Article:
For Game ON! 2015, Feb. 5-8 at the Issaquah Holiday Inn, the name of the games was mostly history.

By Greg Farrar Geoffrey Phipps (left), game designer, longtime historical gaming hobbyist Tyler Roush and game developer Scot McConnachie, are aided by textbooks on the Battle of Gallipoli and inspired by an Australian recruiting poster, as they refine a draft original of ‘Gallipoli 1915: Churchill’s Greatest Gamble’ during the Game ON! convention.

By Greg Farrar
Geoffrey Phipps (left), game designer, longtime historical gaming hobbyist Tyler Roush and game developer Scot McConnachie, are aided by textbooks on the Battle of Gallipoli and inspired by an Australian recruiting poster, as they refine a draft original of ‘Gallipoli 1915: Churchill’s Greatest Gamble’ during the Game ON! convention.

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A fair amount of health

February 10, 2015

By Greg Farrar Robin Sheaffer, a registered nurse and volunteer for Issaquah’s Community Emergency Response Team, FEMA’s Medical Reserve Corps and King County Public Health Reserve Corps, shows a Vial of Life canister, which contains a front door sticker, refrigerator door magnet and medical information form. Sheaffer was in charge of the Issaquah Citizen Corps booth Feb. 7 during the Health & Safety Fair at Pickering Barn. The free canisters were funded by a grant from the Puget Sound Energy Foundation. The sticker and magnet alert first responders to check for the information form in the canister, stored in the refrigerator of any household resident who is in any vulnerable population group. The program enables emergency responders to quickly locate helpful information regarding a resident’s medical history and any advanced directives.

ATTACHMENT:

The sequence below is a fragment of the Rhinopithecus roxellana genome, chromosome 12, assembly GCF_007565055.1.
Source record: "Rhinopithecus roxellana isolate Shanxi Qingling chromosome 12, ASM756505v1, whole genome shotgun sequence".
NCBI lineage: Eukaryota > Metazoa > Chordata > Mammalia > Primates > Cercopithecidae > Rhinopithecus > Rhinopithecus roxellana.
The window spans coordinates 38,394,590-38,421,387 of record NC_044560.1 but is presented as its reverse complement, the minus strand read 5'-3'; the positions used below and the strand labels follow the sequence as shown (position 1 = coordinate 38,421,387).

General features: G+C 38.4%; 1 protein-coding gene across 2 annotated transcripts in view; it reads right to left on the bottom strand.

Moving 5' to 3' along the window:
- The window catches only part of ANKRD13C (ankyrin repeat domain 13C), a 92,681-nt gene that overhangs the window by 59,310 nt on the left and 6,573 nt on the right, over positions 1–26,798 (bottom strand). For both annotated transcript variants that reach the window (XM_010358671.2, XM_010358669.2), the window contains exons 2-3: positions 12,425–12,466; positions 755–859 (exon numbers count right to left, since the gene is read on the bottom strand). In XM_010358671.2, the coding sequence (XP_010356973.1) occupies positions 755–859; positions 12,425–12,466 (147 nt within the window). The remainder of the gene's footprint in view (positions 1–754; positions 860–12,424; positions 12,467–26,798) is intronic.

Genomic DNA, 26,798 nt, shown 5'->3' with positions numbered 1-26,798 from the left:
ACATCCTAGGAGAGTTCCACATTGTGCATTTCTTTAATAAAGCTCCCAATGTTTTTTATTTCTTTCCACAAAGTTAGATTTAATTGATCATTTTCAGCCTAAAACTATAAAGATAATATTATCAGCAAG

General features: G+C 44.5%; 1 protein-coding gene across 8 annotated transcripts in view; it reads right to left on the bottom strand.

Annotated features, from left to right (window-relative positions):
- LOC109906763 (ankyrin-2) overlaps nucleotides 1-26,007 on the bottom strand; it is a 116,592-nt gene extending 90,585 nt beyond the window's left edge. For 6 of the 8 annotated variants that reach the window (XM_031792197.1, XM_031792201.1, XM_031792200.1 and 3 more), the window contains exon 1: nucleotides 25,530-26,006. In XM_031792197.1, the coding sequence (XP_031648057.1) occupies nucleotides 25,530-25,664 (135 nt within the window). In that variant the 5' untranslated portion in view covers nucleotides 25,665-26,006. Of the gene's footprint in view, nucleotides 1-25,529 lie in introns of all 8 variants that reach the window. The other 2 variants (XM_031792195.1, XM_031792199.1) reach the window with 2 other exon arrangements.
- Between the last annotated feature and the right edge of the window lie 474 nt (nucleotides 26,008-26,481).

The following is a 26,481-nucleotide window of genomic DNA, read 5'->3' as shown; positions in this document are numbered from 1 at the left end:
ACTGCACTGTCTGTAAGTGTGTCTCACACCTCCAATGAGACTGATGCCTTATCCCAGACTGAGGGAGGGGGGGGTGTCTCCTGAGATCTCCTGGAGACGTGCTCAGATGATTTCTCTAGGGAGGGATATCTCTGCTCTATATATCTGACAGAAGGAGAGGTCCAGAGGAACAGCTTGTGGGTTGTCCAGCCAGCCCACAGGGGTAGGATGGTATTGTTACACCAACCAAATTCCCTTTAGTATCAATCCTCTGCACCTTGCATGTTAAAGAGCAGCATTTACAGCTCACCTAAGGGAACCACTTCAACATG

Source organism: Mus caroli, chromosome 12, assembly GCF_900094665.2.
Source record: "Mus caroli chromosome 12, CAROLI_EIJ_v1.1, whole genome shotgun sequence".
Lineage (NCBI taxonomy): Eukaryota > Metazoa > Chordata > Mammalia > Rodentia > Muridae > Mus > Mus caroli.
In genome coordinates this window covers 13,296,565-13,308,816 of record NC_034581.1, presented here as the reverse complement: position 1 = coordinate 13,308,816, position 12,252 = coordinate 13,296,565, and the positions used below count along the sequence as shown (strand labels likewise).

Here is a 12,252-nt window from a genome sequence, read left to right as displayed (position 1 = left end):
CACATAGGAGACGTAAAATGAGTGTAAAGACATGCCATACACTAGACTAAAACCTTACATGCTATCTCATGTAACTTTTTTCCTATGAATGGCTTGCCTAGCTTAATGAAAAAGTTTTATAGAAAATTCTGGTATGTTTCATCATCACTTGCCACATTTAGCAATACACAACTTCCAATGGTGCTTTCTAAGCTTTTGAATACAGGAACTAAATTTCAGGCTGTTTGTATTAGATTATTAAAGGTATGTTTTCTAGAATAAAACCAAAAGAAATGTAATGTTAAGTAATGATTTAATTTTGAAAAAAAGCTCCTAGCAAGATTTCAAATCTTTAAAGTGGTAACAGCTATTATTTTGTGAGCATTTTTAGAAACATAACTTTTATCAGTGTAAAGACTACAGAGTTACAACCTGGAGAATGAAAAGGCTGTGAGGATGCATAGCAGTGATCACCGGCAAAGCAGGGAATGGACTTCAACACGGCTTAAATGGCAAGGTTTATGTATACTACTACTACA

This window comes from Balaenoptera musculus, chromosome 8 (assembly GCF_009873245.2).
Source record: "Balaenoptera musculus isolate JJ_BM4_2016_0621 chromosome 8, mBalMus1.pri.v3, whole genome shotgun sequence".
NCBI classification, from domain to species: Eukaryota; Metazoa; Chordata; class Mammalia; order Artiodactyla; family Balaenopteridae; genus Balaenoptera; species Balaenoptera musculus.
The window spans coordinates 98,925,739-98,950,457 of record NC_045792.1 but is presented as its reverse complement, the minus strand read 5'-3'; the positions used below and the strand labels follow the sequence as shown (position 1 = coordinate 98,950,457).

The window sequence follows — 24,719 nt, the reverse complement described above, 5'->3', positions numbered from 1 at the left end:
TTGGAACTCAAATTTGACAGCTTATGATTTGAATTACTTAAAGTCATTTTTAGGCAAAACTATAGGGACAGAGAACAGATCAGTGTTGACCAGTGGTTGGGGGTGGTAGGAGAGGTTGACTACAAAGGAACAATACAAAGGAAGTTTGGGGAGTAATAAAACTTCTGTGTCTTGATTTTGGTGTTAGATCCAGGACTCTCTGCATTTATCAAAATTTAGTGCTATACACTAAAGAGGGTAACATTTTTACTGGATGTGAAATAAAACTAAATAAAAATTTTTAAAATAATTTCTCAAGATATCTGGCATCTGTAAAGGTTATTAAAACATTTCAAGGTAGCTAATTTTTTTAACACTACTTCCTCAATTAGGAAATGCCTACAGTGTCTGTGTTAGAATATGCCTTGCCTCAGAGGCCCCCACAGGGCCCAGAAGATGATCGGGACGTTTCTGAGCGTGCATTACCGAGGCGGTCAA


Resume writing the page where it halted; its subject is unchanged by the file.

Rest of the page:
By Greg Farrar
Robin Sheaffer, a registered nurse and volunteer for Issaquah’s Community Emergency Response Team, FEMA’s Medical Reserve Corps and King County Public Health Reserve Corps, shows a Vial of Life canister, which contains a front door sticker, refrigerator door magnet and medical information form. Sheaffer was in charge of the Issaquah Citizen Corps booth Feb. 7 during the Health & Safety Fair at Pickering Barn. The free canisters were funded by a grant from the Puget Sound Energy Foundation. The sticker and magnet alert first responders to check for the information form in the canister, stored in the refrigerator of any household resident who is in any vulnerable population group. The program enables emergency responders to quickly locate helpful information regarding a resident’s medical history and any advanced directives.

From ant to zebra — Local author illustrates the ABCs for a good cause

February 3, 2015

Newcastle resident Dana Sullivan doesn’t always wear bunny rabbit slippers in public, but he will for a gaggle of adorable children.

By Christina Corrales-Toy Author Dana Sullivan reads his book, ‘Kay Kay’s Alphabet Safari’ to a group of children at Bellevue’s University Bookstore on Jan. 22.

By Christina Corrales-Toy